Donald Trump is simply rich male privilege writ large. This stuff has been happening forever, and women haven’t spoken out about it in the decades since they gained the right to vote because we worked too hard to gain a foothold in the workplace and in the voting booths to risk it by calling out men on their bullshit. (And yes, I know it’s not all men, not even most, but it is still a too-large proportion.)
What kind of bullshit? The bullshit that results in light sentences for male athletes when they assault incapacitated women behind dumpsters after frat house parties. The bullshit that silences young women on our college campuses, giving male athletes a free pass to use them for their own gratification. The bullshit that a male celebrity can portray himself as America’s Daddy while drugging and raping women. The bullshit that says “She was asking for it” because she wore a short skirt. The bullshit of school dress codes that send girls home from school for wearing tank tops and somehow makes them responsible for the thoughts of boys. The bullshit that confers upon women the moral responsibility for society while constraining their rights of control over their own reproductive systems, and charges them more for maintaining their health.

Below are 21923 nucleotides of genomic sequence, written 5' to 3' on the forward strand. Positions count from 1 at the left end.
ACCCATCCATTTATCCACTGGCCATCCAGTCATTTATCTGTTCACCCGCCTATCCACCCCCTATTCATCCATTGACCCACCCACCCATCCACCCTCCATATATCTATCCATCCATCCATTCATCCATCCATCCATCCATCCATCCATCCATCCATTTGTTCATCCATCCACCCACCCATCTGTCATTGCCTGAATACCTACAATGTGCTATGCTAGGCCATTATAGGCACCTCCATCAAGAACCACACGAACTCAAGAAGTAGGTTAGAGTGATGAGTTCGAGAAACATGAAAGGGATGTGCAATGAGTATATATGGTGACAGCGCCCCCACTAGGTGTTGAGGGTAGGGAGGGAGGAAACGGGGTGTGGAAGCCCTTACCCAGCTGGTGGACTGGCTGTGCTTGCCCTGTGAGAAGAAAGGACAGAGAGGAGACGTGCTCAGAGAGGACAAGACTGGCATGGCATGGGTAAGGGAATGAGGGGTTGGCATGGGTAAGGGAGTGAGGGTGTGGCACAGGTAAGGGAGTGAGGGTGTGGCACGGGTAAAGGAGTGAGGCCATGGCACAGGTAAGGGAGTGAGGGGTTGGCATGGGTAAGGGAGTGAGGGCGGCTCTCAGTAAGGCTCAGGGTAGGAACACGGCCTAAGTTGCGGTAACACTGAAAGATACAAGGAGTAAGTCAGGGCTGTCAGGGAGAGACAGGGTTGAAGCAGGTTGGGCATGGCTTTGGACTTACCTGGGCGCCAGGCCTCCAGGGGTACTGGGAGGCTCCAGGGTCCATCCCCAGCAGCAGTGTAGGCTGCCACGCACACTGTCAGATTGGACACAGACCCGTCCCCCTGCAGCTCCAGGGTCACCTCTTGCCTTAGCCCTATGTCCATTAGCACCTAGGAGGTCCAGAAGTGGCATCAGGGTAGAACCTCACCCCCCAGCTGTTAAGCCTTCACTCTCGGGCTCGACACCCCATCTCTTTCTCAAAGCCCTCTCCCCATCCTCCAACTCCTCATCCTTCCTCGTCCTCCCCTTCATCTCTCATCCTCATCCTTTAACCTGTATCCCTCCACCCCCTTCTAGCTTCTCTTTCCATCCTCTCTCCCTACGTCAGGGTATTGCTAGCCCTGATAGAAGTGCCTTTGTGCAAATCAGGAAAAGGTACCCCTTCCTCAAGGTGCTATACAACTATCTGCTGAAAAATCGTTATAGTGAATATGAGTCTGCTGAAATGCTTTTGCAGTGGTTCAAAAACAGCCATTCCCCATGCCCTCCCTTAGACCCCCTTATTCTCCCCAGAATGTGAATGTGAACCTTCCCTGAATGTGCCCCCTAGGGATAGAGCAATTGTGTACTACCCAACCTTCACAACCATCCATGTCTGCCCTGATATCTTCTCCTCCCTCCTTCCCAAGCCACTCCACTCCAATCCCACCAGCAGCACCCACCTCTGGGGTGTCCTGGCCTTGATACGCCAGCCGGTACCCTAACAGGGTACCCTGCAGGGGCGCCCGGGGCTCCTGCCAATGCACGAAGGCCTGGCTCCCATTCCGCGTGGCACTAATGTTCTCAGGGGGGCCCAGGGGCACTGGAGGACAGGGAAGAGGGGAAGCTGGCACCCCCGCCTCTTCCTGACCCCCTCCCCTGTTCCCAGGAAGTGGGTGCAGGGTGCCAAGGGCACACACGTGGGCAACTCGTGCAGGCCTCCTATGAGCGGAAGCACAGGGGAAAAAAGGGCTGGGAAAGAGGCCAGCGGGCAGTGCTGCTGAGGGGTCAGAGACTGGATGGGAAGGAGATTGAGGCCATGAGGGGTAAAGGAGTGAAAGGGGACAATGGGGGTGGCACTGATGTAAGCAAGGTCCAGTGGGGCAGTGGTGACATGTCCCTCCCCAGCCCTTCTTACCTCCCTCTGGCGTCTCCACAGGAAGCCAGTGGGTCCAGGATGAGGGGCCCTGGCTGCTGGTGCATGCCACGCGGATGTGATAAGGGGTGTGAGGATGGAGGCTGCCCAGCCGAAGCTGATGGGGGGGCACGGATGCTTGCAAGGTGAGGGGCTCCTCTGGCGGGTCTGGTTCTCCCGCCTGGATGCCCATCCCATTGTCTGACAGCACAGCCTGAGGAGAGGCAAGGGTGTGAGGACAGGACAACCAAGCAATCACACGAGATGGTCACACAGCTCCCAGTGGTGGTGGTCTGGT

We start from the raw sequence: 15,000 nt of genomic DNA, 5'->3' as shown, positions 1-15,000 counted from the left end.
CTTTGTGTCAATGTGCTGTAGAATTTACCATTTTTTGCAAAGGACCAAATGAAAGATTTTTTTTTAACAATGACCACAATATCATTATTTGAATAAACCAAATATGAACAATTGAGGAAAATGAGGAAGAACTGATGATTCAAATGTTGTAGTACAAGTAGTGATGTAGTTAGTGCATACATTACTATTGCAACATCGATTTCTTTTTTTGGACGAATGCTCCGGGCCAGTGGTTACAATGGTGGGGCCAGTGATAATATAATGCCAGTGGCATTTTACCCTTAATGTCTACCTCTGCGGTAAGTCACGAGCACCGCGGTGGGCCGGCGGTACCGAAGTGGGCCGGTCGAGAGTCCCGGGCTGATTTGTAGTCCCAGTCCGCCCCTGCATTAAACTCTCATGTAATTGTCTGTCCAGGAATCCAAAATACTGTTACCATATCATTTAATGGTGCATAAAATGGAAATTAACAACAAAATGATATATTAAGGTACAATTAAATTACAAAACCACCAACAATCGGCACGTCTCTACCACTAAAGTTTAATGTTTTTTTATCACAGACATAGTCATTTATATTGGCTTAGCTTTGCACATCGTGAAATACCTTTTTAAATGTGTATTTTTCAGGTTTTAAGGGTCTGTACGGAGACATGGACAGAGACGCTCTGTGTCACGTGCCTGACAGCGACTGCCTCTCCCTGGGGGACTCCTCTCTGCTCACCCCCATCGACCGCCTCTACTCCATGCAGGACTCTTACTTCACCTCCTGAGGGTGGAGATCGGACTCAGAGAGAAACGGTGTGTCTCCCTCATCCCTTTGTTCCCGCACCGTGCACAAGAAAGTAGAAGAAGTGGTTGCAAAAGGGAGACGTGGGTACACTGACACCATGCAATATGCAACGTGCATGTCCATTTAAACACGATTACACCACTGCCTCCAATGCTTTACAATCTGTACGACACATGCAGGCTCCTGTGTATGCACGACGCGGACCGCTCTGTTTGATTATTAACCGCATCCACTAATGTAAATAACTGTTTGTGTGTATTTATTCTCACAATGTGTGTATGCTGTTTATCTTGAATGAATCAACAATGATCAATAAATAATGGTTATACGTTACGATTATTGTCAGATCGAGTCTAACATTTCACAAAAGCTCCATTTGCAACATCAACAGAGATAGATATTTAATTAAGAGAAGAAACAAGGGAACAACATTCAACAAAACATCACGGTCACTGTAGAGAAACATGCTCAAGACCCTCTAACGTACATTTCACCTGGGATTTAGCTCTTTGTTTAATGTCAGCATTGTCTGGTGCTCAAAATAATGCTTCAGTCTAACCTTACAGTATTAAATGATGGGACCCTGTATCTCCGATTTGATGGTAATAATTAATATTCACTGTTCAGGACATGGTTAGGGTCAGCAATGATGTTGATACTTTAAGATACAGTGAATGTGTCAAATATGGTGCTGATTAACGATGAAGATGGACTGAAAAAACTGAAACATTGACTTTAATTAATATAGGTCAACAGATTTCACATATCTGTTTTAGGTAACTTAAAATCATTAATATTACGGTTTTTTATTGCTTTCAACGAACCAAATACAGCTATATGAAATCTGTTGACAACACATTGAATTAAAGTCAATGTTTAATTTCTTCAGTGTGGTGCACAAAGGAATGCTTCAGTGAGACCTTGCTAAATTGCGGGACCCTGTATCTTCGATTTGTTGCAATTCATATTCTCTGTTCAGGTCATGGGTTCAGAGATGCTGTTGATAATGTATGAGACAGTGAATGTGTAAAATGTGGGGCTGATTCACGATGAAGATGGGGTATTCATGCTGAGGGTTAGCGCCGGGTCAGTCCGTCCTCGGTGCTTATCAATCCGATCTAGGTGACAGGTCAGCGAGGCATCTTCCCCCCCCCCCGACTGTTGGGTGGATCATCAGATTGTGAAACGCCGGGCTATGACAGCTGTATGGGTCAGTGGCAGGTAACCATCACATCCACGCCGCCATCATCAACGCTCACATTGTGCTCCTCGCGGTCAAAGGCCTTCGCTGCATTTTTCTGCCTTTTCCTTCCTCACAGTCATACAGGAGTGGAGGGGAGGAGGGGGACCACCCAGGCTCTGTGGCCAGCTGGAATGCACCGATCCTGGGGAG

So this is my rallying cry: Sister Women, the bullshit stops now. Let us be candles for each other, casting our flames upon the slime wherever and whenever we see it, making it shrivel, dry up, and blow away. Let us compete with each other less and bond with each other more. Let us be the reflector of each other’s candlelight. Let us be each other’s safe place in the train car or sidewalk to and from work, in the workplace, at the clubs. Let us teach our daughters and sons to respect women as equal human beings. Let us sing the praises of the legions of parents, male and female, who have raised respectful men who call out the lie of “locker room talk”. Above all, let us speak up, speak out and let our candlelight shine on the bullshit wherever we find it.
I am here for you. I have your back, and I’m counting on you to have mine and most especially our daughter’s and granddaughter’s backs. The bullshit stops here, replaced by the warm glow of our collective candlelight shining on a more just world where all God’s children may flourish, where no girl or woman need stay silent out of fear of reprisal in all it’s nasty, diminishing, bullshit ways.
Women, we are the candles. If we won’t light the way, who will? Stand up, speak out, and shine, shine, shine!
3 thoughts on “(Be the) Candle”
WOW!!! What you wrote really got me thinking and I am grateful for your light!!! Shine on, sister!
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So right on target. Thank u sor saying it so eloguently.
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I like the idea of being a candle. Shine a light, lead the way– and perhaps drip a bit of hot wax on the those people who need to behave themselves better? You know, as a kind of warning.